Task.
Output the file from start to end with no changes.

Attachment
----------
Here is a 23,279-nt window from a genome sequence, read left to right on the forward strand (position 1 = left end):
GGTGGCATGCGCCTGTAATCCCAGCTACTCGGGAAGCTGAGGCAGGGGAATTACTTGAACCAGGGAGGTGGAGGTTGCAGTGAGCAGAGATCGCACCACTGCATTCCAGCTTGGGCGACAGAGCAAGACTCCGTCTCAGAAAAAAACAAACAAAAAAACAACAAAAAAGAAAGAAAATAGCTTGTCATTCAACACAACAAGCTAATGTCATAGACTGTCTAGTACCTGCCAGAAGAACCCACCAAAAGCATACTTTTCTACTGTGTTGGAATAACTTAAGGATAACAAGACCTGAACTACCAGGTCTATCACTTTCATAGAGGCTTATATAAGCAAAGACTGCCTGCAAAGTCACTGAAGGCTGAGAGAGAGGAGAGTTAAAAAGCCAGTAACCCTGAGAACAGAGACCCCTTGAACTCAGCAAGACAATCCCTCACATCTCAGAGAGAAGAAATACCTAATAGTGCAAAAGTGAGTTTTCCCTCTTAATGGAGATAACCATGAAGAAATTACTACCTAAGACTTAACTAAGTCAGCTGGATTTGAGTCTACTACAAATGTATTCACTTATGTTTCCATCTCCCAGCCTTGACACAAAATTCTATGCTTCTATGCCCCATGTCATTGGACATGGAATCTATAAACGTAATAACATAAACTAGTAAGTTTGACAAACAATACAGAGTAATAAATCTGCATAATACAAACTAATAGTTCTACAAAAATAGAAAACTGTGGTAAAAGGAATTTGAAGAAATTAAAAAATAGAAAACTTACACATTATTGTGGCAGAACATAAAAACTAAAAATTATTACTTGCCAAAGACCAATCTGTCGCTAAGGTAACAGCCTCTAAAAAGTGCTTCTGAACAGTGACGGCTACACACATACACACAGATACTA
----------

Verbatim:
Here is a 23,279-nt window from a genome sequence, read left to right on the forward strand (position 1 = left end):
GGTGGCATGCGCCTGTAATCCCAGCTACTCGGGAAGCTGAGGCAGGGGAATTACTTGAACCAGGGAGGTGGAGGTTGCAGTGAGCAGAGATCGCACCACTGCATTCCAGCTTGGGCGACAGAGCAAGACTCCGTCTCAGAAAAAAACAAACAAAAAAACAACAAAAAAGAAAGAAAATAGCTTGTCATTCAACACAACAAGCTAATGTCATAGACTGTCTAGTACCTGCCAGAAGAACCCACCAAAAGCATACTTTTCTACTGTGTTGGAATAACTTAAGGATAACAAGACCTGAACTACCAGGTCTATCACTTTCATAGAGGCTTATATAAGCAAAGACTGCCTGCAAAGTCACTGAAGGCTGAGAGAGAGGAGAGTTAAAAAGCCAGTAACCCTGAGAACAGAGACCCCTTGAACTCAGCAAGACAATCCCTCACATCTCAGAGAGAAGAAATACCTAATAGTGCAAAAGTGAGTTTTCCCTCTTAATGGAGATAACCATGAAGAAATTACTACCTAAGACTTAACTAAGTCAGCTGGATTTGAGTCTACTACAAATGTATTCACTTATGTTTCCATCTCCCAGCCTTGACACAAAATTCTATGCTTCTATGCCCCATGTCATTGGACATGGAATCTATAAACGTAATAACATAAACTAGTAAGTTTGACAAACAATACAGAGTAATAAATCTGCATAATACAAACTAATAGTTCTACAAAAATAGAAAACTGTGGTAAAAGGAATTTGAAGAAATTAAAAAATAGAAAACTTACACATTATTGTGGCAGAACATAAAAACTAAAAATTATTACTTGCCAAAGACCAATCTGTCGCTAAGGTAACAGCCTCTAAAAAGTGCTTCTGAACAGTGACGGCTACACACATACACACAGATACTA